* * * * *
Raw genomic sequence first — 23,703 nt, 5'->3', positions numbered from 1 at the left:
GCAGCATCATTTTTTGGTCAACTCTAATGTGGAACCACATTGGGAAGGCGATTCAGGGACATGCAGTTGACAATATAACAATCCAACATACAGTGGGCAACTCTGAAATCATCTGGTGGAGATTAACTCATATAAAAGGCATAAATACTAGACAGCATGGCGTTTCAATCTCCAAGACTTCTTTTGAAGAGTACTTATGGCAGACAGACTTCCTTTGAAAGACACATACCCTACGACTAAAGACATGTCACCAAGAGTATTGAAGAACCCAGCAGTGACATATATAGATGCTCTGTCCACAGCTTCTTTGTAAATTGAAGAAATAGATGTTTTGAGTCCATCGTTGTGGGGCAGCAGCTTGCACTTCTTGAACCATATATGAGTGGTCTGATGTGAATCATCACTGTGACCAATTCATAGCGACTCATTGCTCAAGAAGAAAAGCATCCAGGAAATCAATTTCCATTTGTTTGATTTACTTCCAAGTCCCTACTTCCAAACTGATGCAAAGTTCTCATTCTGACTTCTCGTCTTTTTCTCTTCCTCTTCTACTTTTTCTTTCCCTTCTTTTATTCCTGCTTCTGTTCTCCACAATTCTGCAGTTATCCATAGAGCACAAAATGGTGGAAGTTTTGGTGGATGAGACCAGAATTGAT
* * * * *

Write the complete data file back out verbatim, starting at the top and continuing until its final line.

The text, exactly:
Raw genomic sequence first — 23,703 nt, 5'->3', positions numbered from 1 at the left:
GCAGCATCATTTTTTGGTCAACTCTAATGTGGAACCACATTGGGAAGGCGATTCAGGGACATGCAGTTGACAATATAACAATCCAACATACAGTGGGCAACTCTGAAATCATCTGGTGGAGATTAACTCATATAAAAGGCATAAATACTAGACAGCATGGCGTTTCAATCTCCAAGACTTCTTTTGAAGAGTACTTATGGCAGACAGACTTCCTTTGAAAGACACATACCCTACGACTAAAGACATGTCACCAAGAGTATTGAAGAACCCAGCAGTGACATATATAGATGCTCTGTCCACAGCTTCTTTGTAAATTGAAGAAATAGATGTTTTGAGTCCATCGTTGTGGGGCAGCAGCTTGCACTTCTTGAACCATATATGAGTGGTCTGATGTGAATCATCACTGTGACCAATTCATAGCGACTCATTGCTCAAGAAGAAAAGCATCCAGGAAATCAATTTCCATTTGTTTGATTTACTTCCAAGTCCCTACTTCCAAACTGATGCAAAGTTCTCATTCTGACTTCTCGTCTTTTTCTCTTCCTCTTCTACTTTTTCTTTCCCTTCTTTTATTCCTGCTTCTGTTCTCCACAATTCTGCAGTTATCCATAGAGCACAAAATGGTGGAAGTTTTGGTGGATGAGACCAGAATTGAT